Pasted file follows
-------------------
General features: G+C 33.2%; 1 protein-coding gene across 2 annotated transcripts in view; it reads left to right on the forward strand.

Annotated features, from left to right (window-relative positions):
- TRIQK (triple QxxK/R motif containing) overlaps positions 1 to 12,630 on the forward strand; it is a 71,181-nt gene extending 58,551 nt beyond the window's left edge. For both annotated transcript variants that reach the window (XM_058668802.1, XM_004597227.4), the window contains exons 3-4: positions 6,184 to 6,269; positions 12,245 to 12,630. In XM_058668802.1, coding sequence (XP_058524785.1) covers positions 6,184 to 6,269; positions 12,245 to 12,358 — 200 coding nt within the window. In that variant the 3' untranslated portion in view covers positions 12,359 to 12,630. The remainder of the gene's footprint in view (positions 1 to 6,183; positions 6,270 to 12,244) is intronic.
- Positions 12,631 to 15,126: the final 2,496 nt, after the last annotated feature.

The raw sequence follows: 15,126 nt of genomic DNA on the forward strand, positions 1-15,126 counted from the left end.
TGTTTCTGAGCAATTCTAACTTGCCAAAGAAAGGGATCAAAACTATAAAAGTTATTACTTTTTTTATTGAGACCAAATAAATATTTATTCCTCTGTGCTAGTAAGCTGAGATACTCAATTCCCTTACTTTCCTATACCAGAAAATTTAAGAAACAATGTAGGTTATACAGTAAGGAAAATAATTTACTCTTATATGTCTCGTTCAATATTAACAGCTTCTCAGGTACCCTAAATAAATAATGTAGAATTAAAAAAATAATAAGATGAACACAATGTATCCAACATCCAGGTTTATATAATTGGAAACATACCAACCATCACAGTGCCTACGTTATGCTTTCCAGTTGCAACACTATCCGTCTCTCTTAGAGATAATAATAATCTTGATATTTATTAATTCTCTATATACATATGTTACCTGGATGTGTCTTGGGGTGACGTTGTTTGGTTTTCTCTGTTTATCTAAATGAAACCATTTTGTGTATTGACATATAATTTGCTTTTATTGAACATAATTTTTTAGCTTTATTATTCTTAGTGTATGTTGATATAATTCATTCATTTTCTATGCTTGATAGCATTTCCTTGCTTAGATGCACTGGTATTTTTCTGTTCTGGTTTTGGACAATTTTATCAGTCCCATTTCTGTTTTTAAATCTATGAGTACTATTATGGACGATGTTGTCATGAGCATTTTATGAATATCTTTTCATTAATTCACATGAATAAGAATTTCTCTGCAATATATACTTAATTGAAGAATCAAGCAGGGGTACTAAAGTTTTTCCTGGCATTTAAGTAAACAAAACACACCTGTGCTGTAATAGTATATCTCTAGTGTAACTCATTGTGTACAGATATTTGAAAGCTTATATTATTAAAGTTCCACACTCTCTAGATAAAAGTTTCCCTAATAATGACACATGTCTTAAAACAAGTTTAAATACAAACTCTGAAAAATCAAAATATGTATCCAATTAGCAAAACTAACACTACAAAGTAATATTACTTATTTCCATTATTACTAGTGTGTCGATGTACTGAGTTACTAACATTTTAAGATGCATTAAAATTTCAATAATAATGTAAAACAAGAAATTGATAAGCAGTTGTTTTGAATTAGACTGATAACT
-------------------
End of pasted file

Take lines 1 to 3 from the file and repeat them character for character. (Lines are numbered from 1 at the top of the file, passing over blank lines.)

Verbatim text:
General features: G+C 33.2%; 1 protein-coding gene across 2 annotated transcripts in view; it reads left to right on the forward strand.

Annotated features, from left to right (window-relative positions):
- TRIQK (triple QxxK/R motif containing) overlaps positions 1 to 12,630 on the forward strand; it is a 71,181-nt gene extending 58,551 nt beyond the window's left edge. For both annotated transcript variants that reach the window (XM_058668802.1, XM_004597227.4), the window contains exons 3-4: positions 6,184 to 6,269; positions 12,245 to 12,630. In XM_058668802.1, coding sequence (XP_058524785.1) covers positions 6,184 to 6,269; positions 12,245 to 12,358 — 200 coding nt within the window. In that variant the 3' untranslated portion in view covers positions 12,359 to 12,630. The remainder of the gene's footprint in view (positions 1 to 6,183; positions 6,270 to 12,244) is intronic.